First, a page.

Chen Qiu


2022

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Multilingual Multimodal Learning with Machine Translated Text
Chen Qiu | Dan Oneață | Emanuele Bugliarello | Stella Frank | Desmond Elliott
Findings of the Association for Computational Linguistics: EMNLP 2022

Most vision-and-language pretraining research focuses on English tasks. However, the creation of multilingual multimodal evaluation datasets (e.g. Multi30K, xGQA, XVNLI, and MaRVL) poses a new challenge in finding high-quality training data that is both multilingual and multimodal. In this paper, we investigate whether machine translating English multimodal data can be an effective proxy for the lack of readily available multilingual data. We call this framework TD-MML: Translated Data for Multilingual Multimodal Learning, and it can be applied to any multimodal dataset and model. We apply it to both pretraining and fine-tuning data with a state-of-the-art model. In order to prevent models from learning from low-quality translated text, we propose two metrics for automatically removing such translations from the resulting datasets. In experiments on five tasks across 20 languages in the IGLUE benchmark, we show that translated data can provide a useful signal for multilingual multimodal learning, both at pretraining and fine-tuning.

2021

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On Language Models for Creoles
Heather Lent | Emanuele Bugliarello | Miryam de Lhoneux | Chen Qiu | Anders Søgaard
Proceedings of the 25th Conference on Computational Natural Language Learning

Creole languages such as Nigerian Pidgin English and Haitian Creole are under-resourced and largely ignored in the NLP literature. Creoles typically result from the fusion of a foreign language with multiple local languages, and what grammatical and lexical features are transferred to the creole is a complex process. While creoles are generally stable, the prominence of some features may be much stronger with certain demographics or in some linguistic situations. This paper makes several contributions: We collect existing corpora and release models for Haitian Creole, Nigerian Pidgin English, and Singaporean Colloquial English. We evaluate these models on intrinsic and extrinsic tasks. Motivated by the above literature, we compare standard language models with distributionally robust ones and find that, somewhat surprisingly, the standard language models are superior to the distributionally robust ones. We investigate whether this is an effect of over-parameterization or relative distributional stability, and find that the difference persists in the absence of over-parameterization, and that drift is limited, confirming the relative stability of creole languages.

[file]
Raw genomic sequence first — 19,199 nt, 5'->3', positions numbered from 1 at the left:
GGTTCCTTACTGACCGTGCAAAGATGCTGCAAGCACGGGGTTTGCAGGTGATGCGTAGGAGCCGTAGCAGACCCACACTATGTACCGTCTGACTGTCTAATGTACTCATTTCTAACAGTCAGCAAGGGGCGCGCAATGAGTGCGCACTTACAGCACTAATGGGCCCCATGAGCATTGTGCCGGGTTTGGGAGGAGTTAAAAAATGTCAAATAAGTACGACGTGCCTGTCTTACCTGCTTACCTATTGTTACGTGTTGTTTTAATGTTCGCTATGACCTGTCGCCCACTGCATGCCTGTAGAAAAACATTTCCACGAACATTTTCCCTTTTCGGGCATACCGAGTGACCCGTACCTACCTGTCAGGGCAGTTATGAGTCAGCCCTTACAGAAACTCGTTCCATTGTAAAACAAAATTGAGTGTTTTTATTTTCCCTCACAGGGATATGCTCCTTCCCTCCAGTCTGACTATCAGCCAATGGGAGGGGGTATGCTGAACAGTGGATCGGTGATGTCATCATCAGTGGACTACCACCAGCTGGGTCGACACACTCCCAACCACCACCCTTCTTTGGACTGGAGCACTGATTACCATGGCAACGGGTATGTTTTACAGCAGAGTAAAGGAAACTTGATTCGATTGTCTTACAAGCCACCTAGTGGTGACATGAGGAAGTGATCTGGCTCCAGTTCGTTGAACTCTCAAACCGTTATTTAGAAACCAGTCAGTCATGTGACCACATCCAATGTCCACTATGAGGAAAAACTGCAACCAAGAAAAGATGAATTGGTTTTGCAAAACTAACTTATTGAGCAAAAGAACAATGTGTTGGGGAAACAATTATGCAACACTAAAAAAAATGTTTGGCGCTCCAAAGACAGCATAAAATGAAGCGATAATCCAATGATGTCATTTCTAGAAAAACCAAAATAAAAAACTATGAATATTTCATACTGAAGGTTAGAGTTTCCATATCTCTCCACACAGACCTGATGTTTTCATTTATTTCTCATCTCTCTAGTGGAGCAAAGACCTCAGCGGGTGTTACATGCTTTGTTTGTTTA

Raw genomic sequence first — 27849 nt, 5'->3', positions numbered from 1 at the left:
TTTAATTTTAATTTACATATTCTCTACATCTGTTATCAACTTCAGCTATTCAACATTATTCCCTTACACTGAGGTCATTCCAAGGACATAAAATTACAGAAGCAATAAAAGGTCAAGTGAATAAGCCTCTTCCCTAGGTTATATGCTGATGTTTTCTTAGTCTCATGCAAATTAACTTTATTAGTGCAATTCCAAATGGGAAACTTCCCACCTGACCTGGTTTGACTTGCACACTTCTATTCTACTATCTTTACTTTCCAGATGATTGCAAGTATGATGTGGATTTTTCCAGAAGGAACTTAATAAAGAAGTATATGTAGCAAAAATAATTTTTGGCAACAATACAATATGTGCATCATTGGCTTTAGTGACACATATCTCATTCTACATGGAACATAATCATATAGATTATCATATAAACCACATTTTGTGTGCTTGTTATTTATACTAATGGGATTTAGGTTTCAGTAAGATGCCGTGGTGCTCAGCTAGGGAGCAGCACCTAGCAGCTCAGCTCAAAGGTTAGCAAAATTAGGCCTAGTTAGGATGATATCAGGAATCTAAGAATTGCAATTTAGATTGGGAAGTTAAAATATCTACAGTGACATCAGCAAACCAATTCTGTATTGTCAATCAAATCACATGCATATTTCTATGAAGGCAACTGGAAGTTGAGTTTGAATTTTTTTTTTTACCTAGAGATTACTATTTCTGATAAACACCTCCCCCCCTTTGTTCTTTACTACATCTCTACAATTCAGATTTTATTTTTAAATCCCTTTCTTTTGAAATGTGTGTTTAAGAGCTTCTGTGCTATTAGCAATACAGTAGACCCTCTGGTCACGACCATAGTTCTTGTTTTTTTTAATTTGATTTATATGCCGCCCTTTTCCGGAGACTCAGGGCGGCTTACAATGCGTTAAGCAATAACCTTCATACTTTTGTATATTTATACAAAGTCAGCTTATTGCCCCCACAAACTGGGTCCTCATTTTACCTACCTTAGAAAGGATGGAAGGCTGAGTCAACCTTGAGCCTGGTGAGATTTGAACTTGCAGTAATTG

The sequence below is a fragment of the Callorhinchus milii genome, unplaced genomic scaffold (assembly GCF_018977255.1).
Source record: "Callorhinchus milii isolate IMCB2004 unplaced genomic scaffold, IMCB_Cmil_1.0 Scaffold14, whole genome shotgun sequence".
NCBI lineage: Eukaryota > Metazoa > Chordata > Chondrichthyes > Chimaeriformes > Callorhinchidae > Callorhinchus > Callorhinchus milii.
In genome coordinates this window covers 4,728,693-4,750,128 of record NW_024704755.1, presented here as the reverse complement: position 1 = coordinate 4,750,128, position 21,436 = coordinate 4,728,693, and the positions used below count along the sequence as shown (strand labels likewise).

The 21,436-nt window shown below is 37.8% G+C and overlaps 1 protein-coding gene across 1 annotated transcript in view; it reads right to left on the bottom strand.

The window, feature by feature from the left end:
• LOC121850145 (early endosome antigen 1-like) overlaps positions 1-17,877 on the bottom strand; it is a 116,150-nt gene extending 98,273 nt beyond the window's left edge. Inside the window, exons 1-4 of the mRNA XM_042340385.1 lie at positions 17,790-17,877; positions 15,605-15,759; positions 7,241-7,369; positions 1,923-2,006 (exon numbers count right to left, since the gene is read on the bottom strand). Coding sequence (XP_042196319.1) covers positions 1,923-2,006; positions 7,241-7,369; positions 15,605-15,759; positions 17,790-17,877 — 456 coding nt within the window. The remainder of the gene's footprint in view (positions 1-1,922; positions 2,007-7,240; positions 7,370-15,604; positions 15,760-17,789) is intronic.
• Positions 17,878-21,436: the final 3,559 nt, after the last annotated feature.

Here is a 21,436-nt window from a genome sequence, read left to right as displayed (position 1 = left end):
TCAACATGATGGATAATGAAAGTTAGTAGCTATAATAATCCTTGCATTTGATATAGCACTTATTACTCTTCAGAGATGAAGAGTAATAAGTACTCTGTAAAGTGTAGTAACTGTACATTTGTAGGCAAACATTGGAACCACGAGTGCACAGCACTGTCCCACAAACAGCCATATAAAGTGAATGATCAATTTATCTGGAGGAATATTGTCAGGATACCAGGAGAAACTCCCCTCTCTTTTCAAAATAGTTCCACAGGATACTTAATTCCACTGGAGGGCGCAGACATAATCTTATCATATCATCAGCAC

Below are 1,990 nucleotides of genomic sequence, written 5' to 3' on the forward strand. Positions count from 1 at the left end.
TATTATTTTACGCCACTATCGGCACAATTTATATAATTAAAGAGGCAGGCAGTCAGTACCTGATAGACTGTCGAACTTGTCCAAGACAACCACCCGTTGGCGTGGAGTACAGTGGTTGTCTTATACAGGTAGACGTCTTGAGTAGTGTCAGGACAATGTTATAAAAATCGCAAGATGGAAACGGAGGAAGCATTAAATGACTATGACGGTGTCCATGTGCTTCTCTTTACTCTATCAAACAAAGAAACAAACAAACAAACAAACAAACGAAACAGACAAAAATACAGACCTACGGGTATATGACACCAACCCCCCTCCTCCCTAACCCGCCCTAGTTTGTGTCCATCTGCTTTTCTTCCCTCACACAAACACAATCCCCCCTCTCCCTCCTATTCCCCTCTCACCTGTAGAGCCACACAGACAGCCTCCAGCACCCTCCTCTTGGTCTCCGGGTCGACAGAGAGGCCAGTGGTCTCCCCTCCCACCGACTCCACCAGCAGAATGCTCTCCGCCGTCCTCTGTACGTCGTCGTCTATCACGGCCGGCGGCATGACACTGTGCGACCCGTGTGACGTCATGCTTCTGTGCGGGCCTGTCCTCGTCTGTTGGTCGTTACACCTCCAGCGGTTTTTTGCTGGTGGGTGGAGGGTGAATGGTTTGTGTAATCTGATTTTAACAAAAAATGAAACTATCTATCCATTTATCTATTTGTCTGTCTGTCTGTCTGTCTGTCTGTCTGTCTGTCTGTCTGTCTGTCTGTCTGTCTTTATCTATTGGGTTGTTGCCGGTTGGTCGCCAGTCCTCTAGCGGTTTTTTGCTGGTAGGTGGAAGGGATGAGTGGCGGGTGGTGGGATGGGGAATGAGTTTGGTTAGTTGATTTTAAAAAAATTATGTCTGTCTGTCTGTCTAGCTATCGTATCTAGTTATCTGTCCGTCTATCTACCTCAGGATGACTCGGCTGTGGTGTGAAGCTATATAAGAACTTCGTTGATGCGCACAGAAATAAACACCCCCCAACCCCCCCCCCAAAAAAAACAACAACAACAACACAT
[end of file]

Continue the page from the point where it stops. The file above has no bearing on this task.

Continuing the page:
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A Multilingual Benchmark for Probing Negation-Awareness with Minimal Pairs
Mareike Hartmann | Miryam de Lhoneux | Daniel Hershcovich | Yova Kementchedjhieva | Lukas Nielsen | Chen Qiu | Anders Søgaard
Proceedings of the 25th Conference on Computational Natural Language Learning

Negation is one of the most fundamental concepts in human cognition and language, and several natural language inference (NLI) probes have been designed to investigate pretrained language models’ ability to detect and reason with negation. However, the existing probing datasets are limited to English only, and do not enable controlled probing of performance in the absence or presence of negation. In response, we present a multilingual (English, Bulgarian, German, French and Chinese) benchmark collection of NLI examples that are grammatical and correctly labeled, as a result of manual inspection and reformulation. We use the benchmark to probe the negation-awareness of multilingual language models and find that models that correctly predict examples with negation cues, often fail to correctly predict their counter-examples without negation cues, even when the cues are irrelevant for semantic inference.

2019

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Rewarding Coreference Resolvers for Being Consistent with World Knowledge
Rahul Aralikatte | Heather Lent | Ana Valeria Gonzalez | Daniel Hershcovich | Chen Qiu | Anders Sandholm | Michael Ringaard | Anders Søgaard
Proceedings of the 2019 Conference on Empirical Methods in Natural Language Processing and the 9th International Joint Conference on Natural Language Processing (EMNLP-IJCNLP)

Unresolved coreference is a bottleneck for relation extraction, and high-quality coreference resolvers may produce an output that makes it a lot easier to extract knowledge triples. We show how to improve coreference resolvers by forwarding their input to a relation extraction system and reward the resolvers for producing triples that are found in knowledge bases. Since relation extraction systems can rely on different forms of supervision and be biased in different ways, we obtain the best performance, improving over the state of the art, using multi-task reinforcement learning.